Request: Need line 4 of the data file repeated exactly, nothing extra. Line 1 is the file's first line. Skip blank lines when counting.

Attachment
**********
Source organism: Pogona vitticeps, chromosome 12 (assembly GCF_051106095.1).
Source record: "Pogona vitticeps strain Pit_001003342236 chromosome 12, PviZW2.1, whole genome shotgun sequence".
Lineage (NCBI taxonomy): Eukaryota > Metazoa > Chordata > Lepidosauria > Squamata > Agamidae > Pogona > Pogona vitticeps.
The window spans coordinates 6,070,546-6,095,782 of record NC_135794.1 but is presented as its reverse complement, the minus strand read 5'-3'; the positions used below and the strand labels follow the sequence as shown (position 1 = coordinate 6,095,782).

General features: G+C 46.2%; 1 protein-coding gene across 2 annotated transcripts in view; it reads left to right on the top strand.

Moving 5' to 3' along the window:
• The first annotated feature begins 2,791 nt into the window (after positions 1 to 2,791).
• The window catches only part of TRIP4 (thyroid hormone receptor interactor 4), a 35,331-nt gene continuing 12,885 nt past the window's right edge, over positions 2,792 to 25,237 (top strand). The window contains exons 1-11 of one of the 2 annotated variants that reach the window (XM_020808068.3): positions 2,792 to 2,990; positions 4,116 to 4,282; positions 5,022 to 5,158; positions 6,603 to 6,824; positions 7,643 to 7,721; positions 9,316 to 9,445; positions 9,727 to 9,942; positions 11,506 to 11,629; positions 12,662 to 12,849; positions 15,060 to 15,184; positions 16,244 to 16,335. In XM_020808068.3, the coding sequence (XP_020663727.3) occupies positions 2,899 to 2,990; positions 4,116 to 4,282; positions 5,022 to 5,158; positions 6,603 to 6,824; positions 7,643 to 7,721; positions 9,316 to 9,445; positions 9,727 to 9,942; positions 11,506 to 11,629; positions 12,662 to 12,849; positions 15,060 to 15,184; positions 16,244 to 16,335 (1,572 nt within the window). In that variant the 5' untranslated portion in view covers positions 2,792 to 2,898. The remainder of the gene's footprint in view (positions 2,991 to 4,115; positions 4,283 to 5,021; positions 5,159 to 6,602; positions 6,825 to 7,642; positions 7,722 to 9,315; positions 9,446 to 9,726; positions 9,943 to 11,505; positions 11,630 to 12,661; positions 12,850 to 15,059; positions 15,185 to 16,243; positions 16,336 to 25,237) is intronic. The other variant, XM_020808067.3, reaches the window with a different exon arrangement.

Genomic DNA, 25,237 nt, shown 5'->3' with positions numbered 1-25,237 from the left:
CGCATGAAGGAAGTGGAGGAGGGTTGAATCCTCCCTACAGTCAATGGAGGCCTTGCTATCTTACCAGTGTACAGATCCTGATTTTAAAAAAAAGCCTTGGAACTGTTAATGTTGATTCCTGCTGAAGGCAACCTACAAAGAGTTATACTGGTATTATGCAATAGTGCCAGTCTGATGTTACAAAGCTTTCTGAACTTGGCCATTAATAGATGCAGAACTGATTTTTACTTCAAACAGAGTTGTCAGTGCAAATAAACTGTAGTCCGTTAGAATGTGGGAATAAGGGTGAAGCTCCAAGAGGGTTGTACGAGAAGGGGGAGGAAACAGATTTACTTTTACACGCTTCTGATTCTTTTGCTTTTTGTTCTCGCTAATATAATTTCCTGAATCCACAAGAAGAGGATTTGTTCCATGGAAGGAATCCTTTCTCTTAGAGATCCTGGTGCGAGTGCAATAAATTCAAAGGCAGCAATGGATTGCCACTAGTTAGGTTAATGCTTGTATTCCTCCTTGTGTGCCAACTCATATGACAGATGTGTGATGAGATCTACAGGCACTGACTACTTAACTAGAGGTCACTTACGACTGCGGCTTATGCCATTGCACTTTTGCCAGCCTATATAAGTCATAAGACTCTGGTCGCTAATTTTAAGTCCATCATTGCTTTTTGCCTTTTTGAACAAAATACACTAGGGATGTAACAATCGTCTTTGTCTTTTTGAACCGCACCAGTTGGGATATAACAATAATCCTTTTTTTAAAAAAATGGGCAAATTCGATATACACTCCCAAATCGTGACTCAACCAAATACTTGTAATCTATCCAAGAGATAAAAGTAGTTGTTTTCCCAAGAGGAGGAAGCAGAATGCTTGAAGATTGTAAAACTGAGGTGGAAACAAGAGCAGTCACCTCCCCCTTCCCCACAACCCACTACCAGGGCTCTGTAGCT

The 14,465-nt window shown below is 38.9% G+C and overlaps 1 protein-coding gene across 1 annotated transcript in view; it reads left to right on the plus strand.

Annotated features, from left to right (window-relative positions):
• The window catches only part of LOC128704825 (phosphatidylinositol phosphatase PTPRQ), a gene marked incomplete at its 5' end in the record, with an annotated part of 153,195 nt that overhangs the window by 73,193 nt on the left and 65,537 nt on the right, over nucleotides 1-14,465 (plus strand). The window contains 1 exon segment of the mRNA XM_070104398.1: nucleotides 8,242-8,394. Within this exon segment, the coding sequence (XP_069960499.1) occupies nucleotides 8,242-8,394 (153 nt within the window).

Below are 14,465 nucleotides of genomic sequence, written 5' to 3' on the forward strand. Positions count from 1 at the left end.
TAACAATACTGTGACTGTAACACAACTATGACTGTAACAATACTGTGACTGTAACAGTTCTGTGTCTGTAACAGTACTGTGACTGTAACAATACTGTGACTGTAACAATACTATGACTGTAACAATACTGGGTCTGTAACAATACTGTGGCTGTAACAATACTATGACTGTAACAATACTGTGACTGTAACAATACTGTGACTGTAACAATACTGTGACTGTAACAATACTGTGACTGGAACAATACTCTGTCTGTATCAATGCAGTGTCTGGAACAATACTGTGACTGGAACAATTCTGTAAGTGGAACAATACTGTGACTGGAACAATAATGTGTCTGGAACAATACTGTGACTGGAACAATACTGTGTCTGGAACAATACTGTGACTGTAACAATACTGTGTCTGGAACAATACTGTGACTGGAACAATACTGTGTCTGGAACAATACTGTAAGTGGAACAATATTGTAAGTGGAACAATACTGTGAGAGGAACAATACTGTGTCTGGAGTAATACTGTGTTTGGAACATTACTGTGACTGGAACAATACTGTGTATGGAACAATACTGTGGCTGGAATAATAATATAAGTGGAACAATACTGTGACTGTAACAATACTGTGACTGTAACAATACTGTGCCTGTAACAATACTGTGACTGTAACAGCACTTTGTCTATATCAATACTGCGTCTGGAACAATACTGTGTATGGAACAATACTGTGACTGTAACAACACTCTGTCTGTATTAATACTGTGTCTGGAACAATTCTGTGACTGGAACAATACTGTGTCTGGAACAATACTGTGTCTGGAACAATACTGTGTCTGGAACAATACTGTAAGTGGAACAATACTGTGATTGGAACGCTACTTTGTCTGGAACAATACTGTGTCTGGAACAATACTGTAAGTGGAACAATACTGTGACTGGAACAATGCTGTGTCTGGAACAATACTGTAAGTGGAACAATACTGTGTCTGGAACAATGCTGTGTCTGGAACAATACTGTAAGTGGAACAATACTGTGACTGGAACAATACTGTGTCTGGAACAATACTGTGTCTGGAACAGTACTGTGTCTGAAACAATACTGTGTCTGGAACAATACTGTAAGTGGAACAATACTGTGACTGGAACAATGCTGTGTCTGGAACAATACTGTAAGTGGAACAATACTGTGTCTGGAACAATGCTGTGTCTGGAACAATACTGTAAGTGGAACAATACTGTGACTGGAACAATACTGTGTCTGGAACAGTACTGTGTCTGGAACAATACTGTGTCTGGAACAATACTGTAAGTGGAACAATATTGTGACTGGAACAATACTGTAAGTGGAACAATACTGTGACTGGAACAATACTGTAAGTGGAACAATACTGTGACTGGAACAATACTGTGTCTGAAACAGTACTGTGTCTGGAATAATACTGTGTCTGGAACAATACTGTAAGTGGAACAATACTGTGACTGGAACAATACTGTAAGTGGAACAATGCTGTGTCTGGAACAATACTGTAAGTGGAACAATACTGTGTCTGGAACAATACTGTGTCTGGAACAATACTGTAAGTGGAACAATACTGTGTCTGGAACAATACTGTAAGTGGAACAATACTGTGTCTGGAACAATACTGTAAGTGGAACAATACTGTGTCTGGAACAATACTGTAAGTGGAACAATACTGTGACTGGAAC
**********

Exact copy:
The window spans coordinates 6,070,546-6,095,782 of record NC_135794.1 but is presented as its reverse complement, the minus strand read 5'-3'; the positions used below and the strand labels follow the sequence as shown (position 1 = coordinate 6,095,782).